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review 2017-11-20 21:02
16 Tasks of the Festive Season: Square 2 - Bon Om Touk: Murder on a Secret Island
The Lighthouse (Adam Dalgliesh, #13) - P.D. James
The Lighthouse - P.D. James,Michael Jayston

P.D. James's penultimate Dalgliesh novel, revisited courtesy of the splendid unabridged reading by Michael Jayston (known to fans of John le Carré as Peter Guillam from the adaptation of Tinker, Tailor, Soldier, Spy starring Alec Guinness as George Smiley).


I am, bit by bit, working my way through the Dalgliesh series, though not in chronological order but in the order I can get hold of the Michel Jayston CDs.  This book is one of my favorite entries in the series, not least because Kate Miskin finally gets to show her mettle when Dalgliesh is temporarily out of commission.


The story takes Dalgliesh and his team to Combe Island on the Cornish coast, a secret retreat for small select groups of government officials and VIPs, to investigate the murder of a an author who is (well, was) as arrogant and egotistical as he was brilliant as a writer -- in other words, your textbook classic mystery murder victim.


As I revisit this series, I am becoming downright nostalgic -- they just don't make 'em like P.D. James and Adam Dalgliesh anymore.  Probably Baroness James was wise to bring the series to an end when she did, going out on a high note with The Private Patient (2008), but man ...this is so head and shoulders above the vast majority of mystery writing published these days, it's not even funny.


Since this book fits the theme for Bon Om Touk -- read a book that takes place on the sea, near the sea, or on a lake or a river, or read a book that has water on the cover -- I decided to apply my audio excursion down memory lane to that square.


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review 2017-06-02 21:27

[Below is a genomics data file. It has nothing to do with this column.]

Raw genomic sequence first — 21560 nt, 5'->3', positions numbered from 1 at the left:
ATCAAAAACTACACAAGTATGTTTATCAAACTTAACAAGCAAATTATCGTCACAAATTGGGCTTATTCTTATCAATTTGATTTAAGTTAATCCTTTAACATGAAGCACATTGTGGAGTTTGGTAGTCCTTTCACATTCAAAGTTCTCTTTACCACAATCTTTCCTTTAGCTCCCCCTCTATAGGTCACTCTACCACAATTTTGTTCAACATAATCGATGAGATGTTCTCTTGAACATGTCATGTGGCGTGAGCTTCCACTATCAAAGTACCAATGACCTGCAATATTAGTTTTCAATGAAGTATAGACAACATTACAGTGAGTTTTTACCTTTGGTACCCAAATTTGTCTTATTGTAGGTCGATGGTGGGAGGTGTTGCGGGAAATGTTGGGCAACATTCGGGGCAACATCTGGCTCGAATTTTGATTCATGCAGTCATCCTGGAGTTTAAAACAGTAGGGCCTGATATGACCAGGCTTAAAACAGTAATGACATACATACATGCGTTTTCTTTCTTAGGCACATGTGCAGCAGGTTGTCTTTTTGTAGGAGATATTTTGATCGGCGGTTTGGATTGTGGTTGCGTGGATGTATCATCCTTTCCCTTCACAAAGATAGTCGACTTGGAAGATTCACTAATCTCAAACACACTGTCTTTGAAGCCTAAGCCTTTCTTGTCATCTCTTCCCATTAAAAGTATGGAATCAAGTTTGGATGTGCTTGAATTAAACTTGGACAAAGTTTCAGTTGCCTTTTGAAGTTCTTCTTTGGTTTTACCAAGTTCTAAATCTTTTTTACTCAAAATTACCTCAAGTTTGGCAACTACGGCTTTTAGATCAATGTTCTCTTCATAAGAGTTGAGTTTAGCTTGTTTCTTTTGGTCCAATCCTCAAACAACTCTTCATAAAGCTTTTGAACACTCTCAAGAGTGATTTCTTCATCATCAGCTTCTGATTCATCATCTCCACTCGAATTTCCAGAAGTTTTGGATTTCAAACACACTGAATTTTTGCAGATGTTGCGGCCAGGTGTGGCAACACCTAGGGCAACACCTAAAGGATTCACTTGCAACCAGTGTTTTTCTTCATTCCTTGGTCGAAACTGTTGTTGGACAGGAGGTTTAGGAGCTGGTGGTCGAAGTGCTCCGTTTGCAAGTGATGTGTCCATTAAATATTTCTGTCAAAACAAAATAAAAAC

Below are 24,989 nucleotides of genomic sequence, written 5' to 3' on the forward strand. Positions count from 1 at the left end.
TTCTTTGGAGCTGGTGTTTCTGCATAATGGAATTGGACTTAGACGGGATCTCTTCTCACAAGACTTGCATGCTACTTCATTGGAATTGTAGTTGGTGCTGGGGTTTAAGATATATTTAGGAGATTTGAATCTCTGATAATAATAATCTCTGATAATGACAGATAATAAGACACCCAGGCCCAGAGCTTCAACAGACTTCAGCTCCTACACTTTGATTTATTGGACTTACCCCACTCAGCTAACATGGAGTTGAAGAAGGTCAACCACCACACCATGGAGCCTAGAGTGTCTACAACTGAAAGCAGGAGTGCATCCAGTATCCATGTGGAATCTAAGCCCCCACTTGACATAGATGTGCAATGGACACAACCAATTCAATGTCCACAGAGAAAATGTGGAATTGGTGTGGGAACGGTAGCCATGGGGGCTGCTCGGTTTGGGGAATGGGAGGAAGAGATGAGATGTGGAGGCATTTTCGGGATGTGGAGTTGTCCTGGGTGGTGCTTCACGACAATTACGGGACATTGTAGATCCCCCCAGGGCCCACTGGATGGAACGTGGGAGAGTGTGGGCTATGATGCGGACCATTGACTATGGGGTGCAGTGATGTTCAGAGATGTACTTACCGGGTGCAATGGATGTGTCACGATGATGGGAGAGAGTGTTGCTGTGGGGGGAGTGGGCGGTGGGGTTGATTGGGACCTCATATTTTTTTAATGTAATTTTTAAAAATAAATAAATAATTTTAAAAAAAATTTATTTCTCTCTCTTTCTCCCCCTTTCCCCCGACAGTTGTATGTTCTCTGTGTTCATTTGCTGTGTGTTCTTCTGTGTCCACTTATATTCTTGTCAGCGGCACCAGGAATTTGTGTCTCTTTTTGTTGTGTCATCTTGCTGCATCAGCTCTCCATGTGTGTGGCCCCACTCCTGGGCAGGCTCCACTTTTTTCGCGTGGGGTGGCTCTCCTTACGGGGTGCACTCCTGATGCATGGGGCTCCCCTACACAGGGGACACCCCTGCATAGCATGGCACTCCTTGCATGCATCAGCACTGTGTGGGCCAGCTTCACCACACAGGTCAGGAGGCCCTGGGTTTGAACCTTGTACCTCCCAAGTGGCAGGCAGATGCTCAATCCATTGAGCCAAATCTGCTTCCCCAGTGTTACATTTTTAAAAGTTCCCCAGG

DNF at 25 percent; Too Bored to Continue
Original Sin - P.D. James

Since I liked the collection of short stories by PD James the other day, I thought I pick up a big starring Adam Dalgliesh. Big mistake. Huge.


I don't know if I should have read this in order (this is the 9th book in the series) but I just could not get past the 25 percent mark.


I was so bored reading about the murder and what was going on. Life is too short to keep reading a book that is boring you to tears. I don't see this character becoming a favorite with me like Hercule Poirot or Miss Marple. 

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review 2015-09-03 00:00
A Certain Justice (Adam Dalgliesh, #10)
A Certain Justice (Adam Dalgliesh, #10) - P.D. James A defence lawyer is murdered, and Dalgliesh & co have to try and find out who did it.
This is the first P.D. James book I've read, and after the suspects start to pile up with various reasons why it could be them, the rest of the book fizzles out.

The ending was a disappointment.
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review 2015-06-24 00:00
The Private Patient (Adam Dalgliesh, #14)
The Private Patient (Adam Dalgliesh, #14) - P.D. James It was a pretty average book to be honest, nothing outstanding. The descriptions became rather tedious and I had to force myself to keep reading the book. When I finally got to the end I felt disappointed, maybe I was expecting too much?
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review 2015-04-04 11:43
Cover Her Face (Inspector Dalgliesh)
Cover Her Face - P.D. James

At a country house, the family is tired of waiting for their ailing husband and father to die. Each have their own dissatisfactions and secrets. Meanwhile, a new maid with a fatherless child and a penchant for causing trouble is not making it any easier for any of them. The situation culminates into murder, and Inspector Adam Dalgliesh is called in to investigate.


I found this work difficult to rate. On the plus side, it abides with those often quoted rules of writing detective fiction - showing, not telling (most of the time); setting up a puzzle and giving the reader all the clues to solve the mystery, while not making it too easy; and not mucking up the narrative with too much romance. It even has some of features I have particular preference for, such as not splitting the characters up into heroes and villains, but allowing them dimensions. Stephen is heartless but often well-meaning, Hearne is a war hero sick with the memory his past deeds, Mrs Riscoe is snobbish and affects detachment, but cares about other people more than she wants to. And so on. I can't deny that it's a quality piece of classic form detective fiction.


But I was not entertained. I couldn't like any of the characters, though I felt sympathy for desperate, unloved Catherine and the cruel, ambitious Sally. Furthermore, I had narrowed the possible suspects down to two by the novel's midpoint, and guessed the culprit soon after. 


I can't tell if you'll like this novel. Though I recognized the craftmanship behind it, I did not.

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